Let us now assume that the small group of party crashers you knew were potentially problematic actually become problematic. They’re being rude and overly aggressive as you thought they would. They’re instigating stupid arguments and threatening fights. They’re disrespecting all of the rules of the house, such as going into rooms that are off limits and raiding the refrigerator. One guy is smoking cigarettes inside. Allowing them to break the initial rule of coming in uninvited emboldened them to do whatever they want and you now have to deal with it. You finally make your decision. You make what is, in your mind, a reasonable bargain and say that the group of troublemakers must leave, but the uninvited guests who are being respectable and pleasant can stay. Especially the guy who brought the Modelos. You’ve made your decision and with a show of strength you successfully kick the jerks out.

This proves to be controversial amongst some of your guests. “Don’t you know that they have nowhere to go?” they claim. “It wasn’t their fault they were acting that way, it’s yours for upsetting them in the first place by not inviting them!” When you point out that only the troublemakers were kicked out and not those who crashed but did not cause any trouble, the Party Crasher Activists double down. “You’re separating them from their friends and dividing people! That’s so messed up!” The idea that these party crashers wouldn’t have been separated had they 1) not come in the first place and 2) not behaved like total jerks once here doesn’t click with these few guests, for whatever reason. Most guests agree with your decision to throw out the party crasher jerks and would probably agree with kicking out those who crashed but are being decent. They, however, stay silent as they would rather not be berated by the obnoxious, sanctimonious Party Crasher Activists. The few who take issue with your decision are being dramatic, staining the party with their incessant screeching and whining. You do your best to ignore it and, eventually, you and your other sane guests are able to separate from the drama and enjoy yourselves again. Even better, you’re able to do so drinking Modelo.

Shortly thereafter the jerks come back. They re-enter the party, now with loud defenders applauding their decision to boldly enter the party from which they were just expelled. “They have a right to be here!” claim the Party Crasher Activists. “Excluding people like this is wrong! Why should you have the right to decide who gets to party and who doesn’t?” Sovereignty over who can and cannot enter your own property is apparently a foreign concept to the Party Crasher Activists. As such, the situation has escalated to the point where your party is ruined. It is pure madness. “WHY CAN’T WE ALL JUST GET ALONG?!?!” one guy screams. Bless his stupid little heart. This sentiment is, of course, pure pablum but it doesn’t matter. Empty vessels love pablum and, as such, he is rewarded with applauds and praise. The Party Crasher Activists don’t understand why we can’t all just get along, never realizing that everyone was getting along just fine before the party crashers crashed your party. The guests who agree with you look at you and you just shrug. There is nothing left to do but end the party. The inmates are now running the asylum.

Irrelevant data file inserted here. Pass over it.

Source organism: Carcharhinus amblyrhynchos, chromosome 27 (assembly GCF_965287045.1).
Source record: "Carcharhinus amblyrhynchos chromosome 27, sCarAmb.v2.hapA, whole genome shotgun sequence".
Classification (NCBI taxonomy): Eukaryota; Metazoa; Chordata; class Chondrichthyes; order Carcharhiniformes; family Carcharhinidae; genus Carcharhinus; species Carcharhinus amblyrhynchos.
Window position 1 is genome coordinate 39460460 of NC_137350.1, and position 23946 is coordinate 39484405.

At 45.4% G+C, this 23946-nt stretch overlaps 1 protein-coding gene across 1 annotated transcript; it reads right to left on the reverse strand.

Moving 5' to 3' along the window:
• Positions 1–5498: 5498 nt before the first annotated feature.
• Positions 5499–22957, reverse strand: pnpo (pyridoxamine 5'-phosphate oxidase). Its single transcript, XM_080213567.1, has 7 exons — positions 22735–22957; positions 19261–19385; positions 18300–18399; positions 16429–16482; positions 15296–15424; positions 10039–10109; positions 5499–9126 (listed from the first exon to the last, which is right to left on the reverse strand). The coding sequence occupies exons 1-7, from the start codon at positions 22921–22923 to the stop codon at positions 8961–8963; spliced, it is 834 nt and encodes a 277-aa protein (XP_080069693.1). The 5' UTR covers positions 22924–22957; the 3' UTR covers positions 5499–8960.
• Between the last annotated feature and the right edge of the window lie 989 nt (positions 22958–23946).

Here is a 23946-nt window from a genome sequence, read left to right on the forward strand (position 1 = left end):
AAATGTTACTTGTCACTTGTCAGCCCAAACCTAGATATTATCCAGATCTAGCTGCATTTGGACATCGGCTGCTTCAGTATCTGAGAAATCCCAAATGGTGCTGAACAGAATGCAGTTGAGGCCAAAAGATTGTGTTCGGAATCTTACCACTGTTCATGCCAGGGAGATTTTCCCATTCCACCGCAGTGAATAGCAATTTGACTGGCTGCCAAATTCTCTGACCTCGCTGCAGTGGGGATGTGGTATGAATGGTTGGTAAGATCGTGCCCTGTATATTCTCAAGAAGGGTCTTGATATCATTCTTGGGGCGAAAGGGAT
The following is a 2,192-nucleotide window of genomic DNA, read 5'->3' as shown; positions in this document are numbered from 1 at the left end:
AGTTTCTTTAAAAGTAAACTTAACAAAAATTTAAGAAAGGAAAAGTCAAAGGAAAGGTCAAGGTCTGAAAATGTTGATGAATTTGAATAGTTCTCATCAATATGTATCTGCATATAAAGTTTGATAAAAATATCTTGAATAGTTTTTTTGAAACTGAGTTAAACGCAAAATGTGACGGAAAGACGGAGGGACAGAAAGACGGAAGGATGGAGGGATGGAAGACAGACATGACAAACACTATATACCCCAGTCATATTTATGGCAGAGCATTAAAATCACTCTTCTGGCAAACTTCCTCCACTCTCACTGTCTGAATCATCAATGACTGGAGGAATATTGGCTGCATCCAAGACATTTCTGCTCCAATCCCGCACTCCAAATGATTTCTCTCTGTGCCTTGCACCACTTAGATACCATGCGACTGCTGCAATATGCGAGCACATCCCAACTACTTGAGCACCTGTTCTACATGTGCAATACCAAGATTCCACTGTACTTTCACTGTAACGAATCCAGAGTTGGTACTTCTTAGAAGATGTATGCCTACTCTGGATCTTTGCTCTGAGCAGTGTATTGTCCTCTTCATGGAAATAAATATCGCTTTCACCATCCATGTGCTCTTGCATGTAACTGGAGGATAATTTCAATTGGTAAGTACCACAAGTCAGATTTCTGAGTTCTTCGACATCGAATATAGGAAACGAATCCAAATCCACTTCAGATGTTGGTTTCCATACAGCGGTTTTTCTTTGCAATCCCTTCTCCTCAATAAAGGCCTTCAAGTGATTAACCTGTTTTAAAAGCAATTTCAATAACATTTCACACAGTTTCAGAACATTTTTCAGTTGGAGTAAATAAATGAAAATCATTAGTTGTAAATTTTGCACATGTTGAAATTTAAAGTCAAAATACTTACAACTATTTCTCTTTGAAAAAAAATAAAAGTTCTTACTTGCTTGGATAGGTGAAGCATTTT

So your party failed. Miserably. The only positive is that you have some Modelos left. The party was still a failure though. You had a plan as to who you would let in and who you would keep out but, like flies and mosquitos, those you wanted to keep out found a way in. Not only did they crash your party but the volatile few ruined everything for everyone, just as you thought they would. Moreover, despite the majority of party crashers being decent party guests, the decent majority was ultimately irrelevant. The effect of the volatile few proved to be too much to overcome; they had driven too much of a wedge between the entire party to keep a decent party sustainable. They ignored the invite-only status of your party, they ignored the rules of the house after ignoring your party’s invite-only status, and then they came in and ruined everyone’s experience. The crashers were all-around disrespectful from the beginning and, thanks to your inaction and the inexplicable support they garnered from some of your guests, continued to disrespect you, your house, and your guests. So, again, the decent majority was completely irrelevant. All things considered my question to you is this: how would you have handled this situation?

If this is my party? I don’t hesitate in telling them to leave. Not asking. Not hinting. Telling. As soon as I see them they’re all gone. Except Modelo guy, of course. If the situation escalates, it escalates. If my guests are upset, then they’re upset. If they’re truly upset then they’re also are free to leave. A line must be drawn, however, and if one is to draw a line it should be the line that communicates that one will not be disrespected and that breaking one’s rules has consequences. Every single party crasher disrespected me by crashing my party. Every single crasher was essentially flipping the invite-only status of my party the bird by entering my party. The presence of each and every single party crasher was a massive, aggressively flipped bird pointed directly at me for every second they spent at my party. I don’t know about you, but I don’t take disrespect well.